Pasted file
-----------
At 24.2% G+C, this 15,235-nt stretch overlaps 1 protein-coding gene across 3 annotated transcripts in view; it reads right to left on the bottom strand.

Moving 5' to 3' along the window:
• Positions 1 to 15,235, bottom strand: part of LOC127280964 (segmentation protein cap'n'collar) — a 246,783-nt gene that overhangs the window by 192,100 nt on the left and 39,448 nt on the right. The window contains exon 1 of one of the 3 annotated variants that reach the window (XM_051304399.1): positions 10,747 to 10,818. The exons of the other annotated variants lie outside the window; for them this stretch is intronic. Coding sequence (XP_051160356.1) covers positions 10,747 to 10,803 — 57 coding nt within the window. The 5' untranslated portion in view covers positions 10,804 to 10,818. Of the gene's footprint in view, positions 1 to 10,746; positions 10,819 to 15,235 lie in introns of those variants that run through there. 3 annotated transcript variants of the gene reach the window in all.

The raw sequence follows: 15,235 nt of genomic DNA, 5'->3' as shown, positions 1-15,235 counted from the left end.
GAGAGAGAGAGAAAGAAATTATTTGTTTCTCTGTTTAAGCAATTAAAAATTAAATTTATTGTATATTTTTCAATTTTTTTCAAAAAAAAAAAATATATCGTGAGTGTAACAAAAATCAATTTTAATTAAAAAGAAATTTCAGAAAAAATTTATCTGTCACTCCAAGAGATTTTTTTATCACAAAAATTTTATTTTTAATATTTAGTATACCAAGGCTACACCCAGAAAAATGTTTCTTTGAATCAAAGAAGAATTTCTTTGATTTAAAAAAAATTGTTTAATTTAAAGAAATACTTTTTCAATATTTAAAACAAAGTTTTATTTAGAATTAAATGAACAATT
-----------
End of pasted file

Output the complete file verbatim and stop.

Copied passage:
At 24.2% G+C, this 15,235-nt stretch overlaps 1 protein-coding gene across 3 annotated transcripts in view; it reads right to left on the bottom strand.

Moving 5' to 3' along the window:
• Positions 1 to 15,235, bottom strand: part of LOC127280964 (segmentation protein cap'n'collar) — a 246,783-nt gene that overhangs the window by 192,100 nt on the left and 39,448 nt on the right. The window contains exon 1 of one of the 3 annotated variants that reach the window (XM_051304399.1): positions 10,747 to 10,818. The exons of the other annotated variants lie outside the window; for them this stretch is intronic. Coding sequence (XP_051160356.1) covers positions 10,747 to 10,803 — 57 coding nt within the window. The 5' untranslated portion in view covers positions 10,804 to 10,818. Of the gene's footprint in view, positions 1 to 10,746; positions 10,819 to 15,235 lie in introns of those variants that run through there. 3 annotated transcript variants of the gene reach the window in all.

The raw sequence follows: 15,235 nt of genomic DNA, 5'->3' as shown, positions 1-15,235 counted from the left end.
GAGAGAGAGAGAAAGAAATTATTTGTTTCTCTGTTTAAGCAATTAAAAATTAAATTTATTGTATATTTTTCAATTTTTTTCAAAAAAAAAAAATATATCGTGAGTGTAACAAAAATCAATTTTAATTAAAAAGAAATTTCAGAAAAAATTTATCTGTCACTCCAAGAGATTTTTTTATCACAAAAATTTTATTTTTAATATTTAGTATACCAAGGCTACACCCAGAAAAATGTTTCTTTGAATCAAAGAAGAATTTCTTTGATTTAAAAAAAATTGTTTAATTTAAAGAAATACTTTTTCAATATTTAAAACAAAGTTTTATTTAGAATTAAATGAACAATT